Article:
Sen. Sinema agrees to ‘move forward’ on Inflation Reduction Act

by mcardinal

FISM Staff Reporter/Reuters


Democratic U.S. Senator Kyrsten Sinema said on Thursday she agreed to “move forward” on a $430 billion drug pricing, energy, and tax bill, subject to a Senate arbiter’s approval of the bill, which Democrats intend to pass over Republican objections.

The so-called Inflation Reduction Act is a paired down version of Biden’s Build Back Better budget bill that has been stalled in the Senate for the past several months due to Sens. Sinema and Joe Manchin

Senate Majority Leader Chuck Schumer said earlier on Thursday the chamber would convene on Saturday to vote on a motion to proceed and then begin debate on the bill.

The bill was introduced last week by Schumer and Democratic Senator Joe Manchin after they had reached a deal in negotiations on the bill.  It is seen as a key priority for Democrats and President Joe Biden ahead of November’s election battle for control of the U.S. Congress, as they are fighting an uphill battle amidst negative polling numbers.

The act will help people save money on prescription drugs and health premiums, Biden said in a statement on Thursday.

“It will make our tax system more fair by making corporations pay a minimum tax,” he said.

With the 100-seat Senate split 50-50, Democrats plan to pass the bill without Republican support through a parliamentary process known as reconciliation.

In order for it to pass, Democrats cannot afford to lose support from a single lawmaker. Sinema‘s agreement was a critical breakthrough, as it would seemingly place all 50 Democrats on board with the legislation. Another worry is COVID-19 since senators can only vote in person, so Schumer will need his full caucus to be present and healthy to pass the measure if Republicans remain unified in opposition.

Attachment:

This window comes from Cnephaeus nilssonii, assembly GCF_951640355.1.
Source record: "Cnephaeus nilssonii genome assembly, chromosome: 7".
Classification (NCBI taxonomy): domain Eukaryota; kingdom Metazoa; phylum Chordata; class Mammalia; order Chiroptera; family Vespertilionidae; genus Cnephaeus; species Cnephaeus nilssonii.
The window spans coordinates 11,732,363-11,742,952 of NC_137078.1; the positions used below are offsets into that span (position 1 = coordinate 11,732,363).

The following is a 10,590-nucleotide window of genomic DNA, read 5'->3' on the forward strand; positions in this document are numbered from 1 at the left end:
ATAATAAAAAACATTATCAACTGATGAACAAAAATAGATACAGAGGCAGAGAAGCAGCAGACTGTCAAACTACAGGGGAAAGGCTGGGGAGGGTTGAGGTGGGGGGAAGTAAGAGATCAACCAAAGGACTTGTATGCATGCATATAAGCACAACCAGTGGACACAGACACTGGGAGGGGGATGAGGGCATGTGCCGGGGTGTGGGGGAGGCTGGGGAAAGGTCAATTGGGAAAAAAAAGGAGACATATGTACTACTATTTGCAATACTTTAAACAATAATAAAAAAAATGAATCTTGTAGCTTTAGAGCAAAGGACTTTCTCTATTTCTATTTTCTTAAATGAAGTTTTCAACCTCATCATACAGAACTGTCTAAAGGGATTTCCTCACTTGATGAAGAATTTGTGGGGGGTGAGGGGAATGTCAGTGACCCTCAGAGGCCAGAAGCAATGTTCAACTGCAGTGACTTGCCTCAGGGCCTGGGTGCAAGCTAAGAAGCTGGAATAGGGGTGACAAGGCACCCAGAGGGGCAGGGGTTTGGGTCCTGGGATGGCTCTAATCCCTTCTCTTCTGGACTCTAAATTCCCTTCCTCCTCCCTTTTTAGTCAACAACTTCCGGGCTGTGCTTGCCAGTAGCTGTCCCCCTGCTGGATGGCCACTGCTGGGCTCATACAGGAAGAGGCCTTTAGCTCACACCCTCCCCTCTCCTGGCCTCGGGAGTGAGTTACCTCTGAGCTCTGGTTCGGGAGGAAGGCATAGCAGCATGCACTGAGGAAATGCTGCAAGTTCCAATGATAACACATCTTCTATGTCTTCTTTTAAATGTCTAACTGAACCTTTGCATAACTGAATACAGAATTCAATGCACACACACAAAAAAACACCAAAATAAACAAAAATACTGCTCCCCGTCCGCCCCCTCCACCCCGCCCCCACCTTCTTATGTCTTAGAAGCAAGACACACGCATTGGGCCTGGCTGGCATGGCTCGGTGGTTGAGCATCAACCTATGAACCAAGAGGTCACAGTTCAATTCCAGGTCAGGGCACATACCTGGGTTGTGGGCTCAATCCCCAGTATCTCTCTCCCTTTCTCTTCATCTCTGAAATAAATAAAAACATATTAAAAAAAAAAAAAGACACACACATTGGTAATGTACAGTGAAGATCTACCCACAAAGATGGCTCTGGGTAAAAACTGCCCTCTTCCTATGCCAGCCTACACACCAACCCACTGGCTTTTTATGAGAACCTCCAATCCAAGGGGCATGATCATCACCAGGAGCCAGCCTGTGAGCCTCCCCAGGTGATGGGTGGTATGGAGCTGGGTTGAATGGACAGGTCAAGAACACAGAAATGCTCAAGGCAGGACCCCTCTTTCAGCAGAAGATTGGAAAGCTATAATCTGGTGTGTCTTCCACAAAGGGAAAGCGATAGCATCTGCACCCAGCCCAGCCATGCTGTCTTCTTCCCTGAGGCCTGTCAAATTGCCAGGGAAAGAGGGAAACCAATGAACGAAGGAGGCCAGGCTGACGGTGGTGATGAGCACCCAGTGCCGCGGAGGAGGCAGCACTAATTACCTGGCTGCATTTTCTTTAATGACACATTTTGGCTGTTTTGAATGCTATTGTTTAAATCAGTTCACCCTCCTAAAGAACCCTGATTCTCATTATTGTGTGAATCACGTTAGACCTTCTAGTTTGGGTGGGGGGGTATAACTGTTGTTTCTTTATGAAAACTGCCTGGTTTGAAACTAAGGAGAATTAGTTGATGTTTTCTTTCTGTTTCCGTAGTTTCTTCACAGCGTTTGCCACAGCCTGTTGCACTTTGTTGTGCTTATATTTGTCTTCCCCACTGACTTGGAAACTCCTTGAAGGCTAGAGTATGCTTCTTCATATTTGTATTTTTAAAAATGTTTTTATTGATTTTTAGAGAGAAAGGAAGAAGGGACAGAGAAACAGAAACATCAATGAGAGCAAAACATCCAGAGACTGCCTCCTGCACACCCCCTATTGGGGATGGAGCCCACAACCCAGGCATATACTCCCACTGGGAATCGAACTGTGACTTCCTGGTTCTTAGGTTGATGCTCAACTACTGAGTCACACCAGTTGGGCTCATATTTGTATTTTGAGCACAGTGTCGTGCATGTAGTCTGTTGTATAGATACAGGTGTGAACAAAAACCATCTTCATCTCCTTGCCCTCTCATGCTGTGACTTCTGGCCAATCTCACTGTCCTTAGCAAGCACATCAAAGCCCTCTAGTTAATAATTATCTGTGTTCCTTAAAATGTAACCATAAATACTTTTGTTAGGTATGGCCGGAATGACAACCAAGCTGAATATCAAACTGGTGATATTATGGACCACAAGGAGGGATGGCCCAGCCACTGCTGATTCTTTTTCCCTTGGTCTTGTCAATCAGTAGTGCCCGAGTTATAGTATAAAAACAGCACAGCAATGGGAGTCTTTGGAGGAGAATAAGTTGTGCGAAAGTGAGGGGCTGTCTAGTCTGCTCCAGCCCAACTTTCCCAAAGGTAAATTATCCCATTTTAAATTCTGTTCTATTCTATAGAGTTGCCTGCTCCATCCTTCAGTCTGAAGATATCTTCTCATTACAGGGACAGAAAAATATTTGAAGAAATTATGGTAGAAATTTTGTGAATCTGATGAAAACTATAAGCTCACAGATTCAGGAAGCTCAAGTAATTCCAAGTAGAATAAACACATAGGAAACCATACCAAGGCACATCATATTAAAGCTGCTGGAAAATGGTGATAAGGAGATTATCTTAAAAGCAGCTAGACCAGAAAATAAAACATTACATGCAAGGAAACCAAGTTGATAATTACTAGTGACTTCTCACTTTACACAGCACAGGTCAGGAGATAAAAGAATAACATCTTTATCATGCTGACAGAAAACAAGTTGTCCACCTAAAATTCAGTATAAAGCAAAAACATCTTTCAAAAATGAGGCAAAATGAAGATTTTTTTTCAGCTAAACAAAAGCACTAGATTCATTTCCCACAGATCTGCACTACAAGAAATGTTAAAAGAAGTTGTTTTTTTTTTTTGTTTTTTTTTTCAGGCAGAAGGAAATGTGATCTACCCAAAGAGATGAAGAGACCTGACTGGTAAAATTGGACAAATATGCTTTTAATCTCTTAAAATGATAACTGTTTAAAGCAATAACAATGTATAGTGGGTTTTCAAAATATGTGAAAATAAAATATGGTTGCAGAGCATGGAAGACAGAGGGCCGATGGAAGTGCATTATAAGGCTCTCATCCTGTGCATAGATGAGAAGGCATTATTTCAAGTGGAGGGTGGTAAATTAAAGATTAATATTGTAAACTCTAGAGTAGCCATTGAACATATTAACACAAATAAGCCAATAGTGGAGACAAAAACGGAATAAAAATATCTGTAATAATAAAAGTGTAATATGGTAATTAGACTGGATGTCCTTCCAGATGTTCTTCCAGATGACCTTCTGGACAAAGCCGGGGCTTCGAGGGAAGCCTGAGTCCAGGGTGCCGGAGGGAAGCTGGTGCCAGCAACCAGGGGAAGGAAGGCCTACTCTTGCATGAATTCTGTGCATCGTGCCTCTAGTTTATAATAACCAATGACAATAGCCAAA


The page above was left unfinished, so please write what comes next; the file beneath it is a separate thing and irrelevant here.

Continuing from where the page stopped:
Sinema said she had reached an agreement with other Democrats to remove a provision that would impose new taxes on carried interest. Without the provision, private equity and hedge fund financiers can continue to pay the lower capital gains tax rate on much of their income, instead of the higher income tax rate paid by wage-earners.

She cautioned that her agreement to “move forward” was subject to the review of the Senate parliamentarian. The parliamentarian has to approve the contents of the bill to allow it to move forward through the “reconciliation” process that Democrats plan to use to bypass the chamber’s normal rules requiring 60 Senators to agree to advance most legislation.

Schumer, in a statement, said, he believed he now had the votes to pass the bill.

“The agreement preserves the major components of the Inflation Reduction Act, including reducing prescription drug costs, fighting climate change, closing tax loopholes exploited by big corporations and the wealthy, and reducing the deficit by $300 billion,” Schumer said.

While Democrats have hailed the bill as a positive step, a new report shows that it may place a further burden on the working class.

The Heritage Foundation reports that the budget reconciliation bill will require Americans to pay over half a trillion dollars more in taxes from their own pockets and that households making under $75,000 will carry roughly 26.5% of the new burden.

The Penn Wharton analytics model predicted that while the bill may reduce inflation in the long run, that it would increase inflation through 2024.

In a Fox Business interview yesterday, Sen. Ron Johnson (R-Wis.) said that the Inflation Reduction Act will have an Orwellian effect, saying, “It will do the exact opposite of what they say it will do.” He pointed to the fact that businesses will be taxed more under the act, which will be passed on to consumers, which will add to more inflation.

Copyright 2022 Thomson/Reuters (Additions and edits for FISM News by Michael Cardinal)